Local govts deliver gloom forecast on parish model

Local govts deliver gloom forecast on parish model
Local govts deliver gloom forecast on parish model

Africa-PressUganda. The Uganda Local Government Association (ULGA) has delivered a gloomy forecast about the parish development model, noting that — its good intentions notwithstanding — a number of challenges abound.

The programme, which was rolled out in July, has already been dogged by a number of issues ranging from absence of parish chiefs in more than half of the parishes across the country to lack of parish development committees as well as parish SACCOs among others.

ULGA noted that before the introduction of the parish development model, local governments were grappling with the conceptualisation of the new programme-based budgeting approach.

The programme aims at transforming the budget from output-based to a more result-and performance-based approach.

In a policy brief titled ‘The Parish Development Model: Implications For Local Governments And Service Delivery In Uganda’, ULGA observed that the new model “raises a lot of questions” after Finance minister, Matia Kasaija’s “ministerial statement declared that [the] government is convinced about the fact that nothing can better guarantee inclusive growth and employment for Ugandans than equitable participation of more Ugandans in the monetised economy.”

ULGA also expressed doubt as to whether the model will be any different from the parish development plans (PDP) and the parish development committee (PDC) structures that were once famous in early 1990s to mid-2000.

The association said it is the same proposed governance structure that existed at that time.

Back then, each parish was headed by a parish chief who was mandated to support communities to develop PDP in a participatory process and also elect a PDC to ensure the implementation of the laid-out plan.

According to the parish development model concept, the transition period is planned to last at most two years. The model is to be operated under Saccos at the parish level.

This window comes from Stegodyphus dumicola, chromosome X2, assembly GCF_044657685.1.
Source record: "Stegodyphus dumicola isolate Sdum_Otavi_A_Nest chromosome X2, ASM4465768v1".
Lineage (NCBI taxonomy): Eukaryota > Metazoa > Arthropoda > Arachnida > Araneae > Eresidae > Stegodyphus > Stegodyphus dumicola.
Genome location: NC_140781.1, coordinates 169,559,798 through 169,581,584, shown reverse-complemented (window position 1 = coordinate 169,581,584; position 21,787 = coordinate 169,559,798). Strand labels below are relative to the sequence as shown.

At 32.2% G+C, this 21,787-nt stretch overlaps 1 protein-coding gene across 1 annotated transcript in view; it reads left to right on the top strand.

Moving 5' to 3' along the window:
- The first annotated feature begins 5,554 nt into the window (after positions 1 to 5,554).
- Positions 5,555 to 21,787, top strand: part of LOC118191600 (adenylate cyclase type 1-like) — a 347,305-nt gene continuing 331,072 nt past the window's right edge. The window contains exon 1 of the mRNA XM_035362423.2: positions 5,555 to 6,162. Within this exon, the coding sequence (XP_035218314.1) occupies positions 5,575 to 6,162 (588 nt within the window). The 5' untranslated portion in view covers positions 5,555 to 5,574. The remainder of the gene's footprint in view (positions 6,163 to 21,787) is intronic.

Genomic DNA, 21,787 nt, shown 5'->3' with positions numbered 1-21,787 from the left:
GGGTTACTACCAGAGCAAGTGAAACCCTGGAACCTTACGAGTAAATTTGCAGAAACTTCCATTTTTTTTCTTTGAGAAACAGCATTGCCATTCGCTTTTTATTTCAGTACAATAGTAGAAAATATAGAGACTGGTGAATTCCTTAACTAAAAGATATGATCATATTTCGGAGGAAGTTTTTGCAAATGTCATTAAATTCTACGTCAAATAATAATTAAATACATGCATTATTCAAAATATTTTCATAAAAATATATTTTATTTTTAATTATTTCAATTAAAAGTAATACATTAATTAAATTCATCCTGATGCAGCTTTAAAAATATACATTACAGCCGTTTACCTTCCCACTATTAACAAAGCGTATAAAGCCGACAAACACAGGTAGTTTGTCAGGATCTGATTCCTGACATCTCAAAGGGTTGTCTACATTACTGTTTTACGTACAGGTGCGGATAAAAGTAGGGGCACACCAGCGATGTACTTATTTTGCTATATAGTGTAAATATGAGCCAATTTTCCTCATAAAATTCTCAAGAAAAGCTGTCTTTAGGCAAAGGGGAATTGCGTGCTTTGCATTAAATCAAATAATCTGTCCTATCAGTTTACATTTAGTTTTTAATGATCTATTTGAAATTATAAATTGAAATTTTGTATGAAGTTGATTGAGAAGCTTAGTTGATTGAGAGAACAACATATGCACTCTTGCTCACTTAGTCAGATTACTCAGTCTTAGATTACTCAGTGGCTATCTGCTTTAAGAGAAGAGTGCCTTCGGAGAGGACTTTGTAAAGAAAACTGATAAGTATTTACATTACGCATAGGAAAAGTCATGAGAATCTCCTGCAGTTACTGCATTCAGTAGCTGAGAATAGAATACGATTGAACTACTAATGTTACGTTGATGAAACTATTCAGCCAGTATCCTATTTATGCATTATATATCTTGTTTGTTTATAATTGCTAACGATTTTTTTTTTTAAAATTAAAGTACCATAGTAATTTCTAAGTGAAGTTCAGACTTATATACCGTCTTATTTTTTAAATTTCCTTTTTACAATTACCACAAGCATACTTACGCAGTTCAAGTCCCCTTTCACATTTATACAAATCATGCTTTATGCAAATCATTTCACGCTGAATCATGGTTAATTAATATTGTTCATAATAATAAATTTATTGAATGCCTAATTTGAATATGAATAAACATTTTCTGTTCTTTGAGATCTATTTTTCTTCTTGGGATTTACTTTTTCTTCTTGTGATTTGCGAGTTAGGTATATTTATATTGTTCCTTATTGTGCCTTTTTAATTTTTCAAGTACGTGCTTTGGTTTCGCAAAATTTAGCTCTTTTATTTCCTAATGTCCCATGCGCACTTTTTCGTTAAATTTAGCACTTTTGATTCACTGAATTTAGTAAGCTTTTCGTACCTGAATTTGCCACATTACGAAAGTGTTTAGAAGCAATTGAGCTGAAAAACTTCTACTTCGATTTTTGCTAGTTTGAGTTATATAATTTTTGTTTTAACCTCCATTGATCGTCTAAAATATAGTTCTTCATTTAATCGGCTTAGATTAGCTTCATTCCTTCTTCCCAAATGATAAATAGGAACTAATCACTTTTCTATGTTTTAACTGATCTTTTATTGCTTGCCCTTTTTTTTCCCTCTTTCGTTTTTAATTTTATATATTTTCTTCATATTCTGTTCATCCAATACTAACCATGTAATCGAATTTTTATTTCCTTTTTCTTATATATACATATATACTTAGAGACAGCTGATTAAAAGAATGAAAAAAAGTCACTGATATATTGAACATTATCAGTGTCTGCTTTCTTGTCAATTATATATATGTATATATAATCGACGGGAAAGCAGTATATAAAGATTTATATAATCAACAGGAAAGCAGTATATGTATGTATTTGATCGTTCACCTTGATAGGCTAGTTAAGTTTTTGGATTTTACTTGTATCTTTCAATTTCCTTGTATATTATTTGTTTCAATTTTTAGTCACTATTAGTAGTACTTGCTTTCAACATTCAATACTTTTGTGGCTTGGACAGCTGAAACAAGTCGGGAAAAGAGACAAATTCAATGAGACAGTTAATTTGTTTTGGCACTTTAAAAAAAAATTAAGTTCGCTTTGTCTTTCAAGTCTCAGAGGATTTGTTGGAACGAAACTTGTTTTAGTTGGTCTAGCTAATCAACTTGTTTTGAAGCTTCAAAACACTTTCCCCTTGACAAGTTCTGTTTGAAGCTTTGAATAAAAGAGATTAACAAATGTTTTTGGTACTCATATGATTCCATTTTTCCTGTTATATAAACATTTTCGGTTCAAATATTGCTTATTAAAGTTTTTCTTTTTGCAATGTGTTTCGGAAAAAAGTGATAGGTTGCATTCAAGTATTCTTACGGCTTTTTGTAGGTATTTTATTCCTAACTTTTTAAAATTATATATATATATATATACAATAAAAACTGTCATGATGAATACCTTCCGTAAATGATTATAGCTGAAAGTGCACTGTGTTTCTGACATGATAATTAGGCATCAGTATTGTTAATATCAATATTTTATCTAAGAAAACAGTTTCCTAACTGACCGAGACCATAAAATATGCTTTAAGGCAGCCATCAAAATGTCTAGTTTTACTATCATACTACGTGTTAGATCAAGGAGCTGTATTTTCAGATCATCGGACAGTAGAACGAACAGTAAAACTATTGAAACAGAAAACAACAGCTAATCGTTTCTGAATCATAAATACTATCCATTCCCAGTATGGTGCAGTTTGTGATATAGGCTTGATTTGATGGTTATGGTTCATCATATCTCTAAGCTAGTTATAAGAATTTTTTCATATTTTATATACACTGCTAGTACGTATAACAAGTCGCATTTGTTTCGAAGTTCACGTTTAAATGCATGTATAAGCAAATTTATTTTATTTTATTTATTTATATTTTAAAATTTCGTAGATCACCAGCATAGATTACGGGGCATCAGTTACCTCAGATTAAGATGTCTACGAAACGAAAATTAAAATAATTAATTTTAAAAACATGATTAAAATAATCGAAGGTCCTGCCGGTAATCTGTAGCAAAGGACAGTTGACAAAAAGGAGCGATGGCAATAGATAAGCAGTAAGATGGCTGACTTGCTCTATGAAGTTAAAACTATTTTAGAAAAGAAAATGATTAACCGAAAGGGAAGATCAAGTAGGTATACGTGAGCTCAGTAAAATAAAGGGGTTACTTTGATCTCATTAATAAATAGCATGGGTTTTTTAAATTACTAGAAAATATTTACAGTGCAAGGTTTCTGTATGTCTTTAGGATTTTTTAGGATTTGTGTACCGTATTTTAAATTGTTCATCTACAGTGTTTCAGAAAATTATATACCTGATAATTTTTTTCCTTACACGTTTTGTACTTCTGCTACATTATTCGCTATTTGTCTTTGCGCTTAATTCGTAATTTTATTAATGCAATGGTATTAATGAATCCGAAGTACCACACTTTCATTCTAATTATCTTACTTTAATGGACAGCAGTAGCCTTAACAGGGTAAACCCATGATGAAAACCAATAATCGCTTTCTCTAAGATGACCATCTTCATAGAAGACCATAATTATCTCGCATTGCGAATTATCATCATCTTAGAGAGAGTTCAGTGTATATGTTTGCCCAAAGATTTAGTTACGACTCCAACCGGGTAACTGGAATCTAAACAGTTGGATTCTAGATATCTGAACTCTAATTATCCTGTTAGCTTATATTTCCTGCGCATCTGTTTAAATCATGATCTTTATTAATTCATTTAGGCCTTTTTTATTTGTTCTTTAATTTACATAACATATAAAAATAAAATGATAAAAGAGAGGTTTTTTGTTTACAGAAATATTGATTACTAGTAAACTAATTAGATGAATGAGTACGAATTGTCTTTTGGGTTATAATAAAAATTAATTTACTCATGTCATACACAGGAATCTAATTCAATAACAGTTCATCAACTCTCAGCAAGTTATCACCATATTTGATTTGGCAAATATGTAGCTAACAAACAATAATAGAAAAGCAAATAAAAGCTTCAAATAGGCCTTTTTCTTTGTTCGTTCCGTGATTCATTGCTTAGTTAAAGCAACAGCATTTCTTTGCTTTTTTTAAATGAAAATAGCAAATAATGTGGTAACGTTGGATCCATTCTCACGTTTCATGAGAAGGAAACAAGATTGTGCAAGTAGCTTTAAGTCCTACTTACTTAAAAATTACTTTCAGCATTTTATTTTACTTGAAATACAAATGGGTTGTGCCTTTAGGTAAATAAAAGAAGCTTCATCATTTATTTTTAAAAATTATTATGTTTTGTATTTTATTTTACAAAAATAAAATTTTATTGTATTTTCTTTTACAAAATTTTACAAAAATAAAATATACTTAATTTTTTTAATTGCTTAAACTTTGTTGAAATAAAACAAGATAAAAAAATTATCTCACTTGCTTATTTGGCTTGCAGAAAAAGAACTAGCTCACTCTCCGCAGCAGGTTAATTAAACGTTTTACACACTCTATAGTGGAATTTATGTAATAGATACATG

ULGA, however, said key among the concerns, is the state of readiness of the districts to roll out this new model in the wake of weak governance structures.

The association is particularly concerned with parish chiefs, who are supposed to be the primary drivers of any government programme.

As of July, more than 5,000 parishes across the country did not have parish chiefs yet they are supposed to be the key focal persons in the implementation of the model. An implementation guideline issued by the Local Government ministry states that in accordance with Section 69 of the Local Government Act (1997), the parish chief will be responsible for ensuring implementation of district and government policies and programmes.

The local government association, however, said currently, districts do not have functional PDCs, which are supposed to provide oversight roles to the parish chief.

This is coupled with the absence of parish co-operative associations through which central government support will be channeled to enable households access the funds at a concessional interest rate.

Slow progress

According to ULGA, districts are equally concerned that funds already earmarked for programmes such as Youth Livelihood, Women Entrepreneurship and Emyooga will be channelled to finance this new model.

“The slow progress towards the full operationalisation of new administrative units is a clear signal that not all parishes in Uganda are set to benefit from the programme this financial year. Today, there are town councils and sub-counties that are yet to secure codes for funding purposes ,” the brief reads.

The association says while the government has over years been designing poverty alleviation programmes, the number of Ugandans slipping in poverty has increased from 8 million to 8.3 million, with the majority living in Busoga, Bukedi and Acholi sub-regions. “This calls for a review of the national planning process that must reflect the bottom-up approaches where communities are engaged in the identification of suitable and preferred interventions that are responsive to the drive against poverty,” it concludes.


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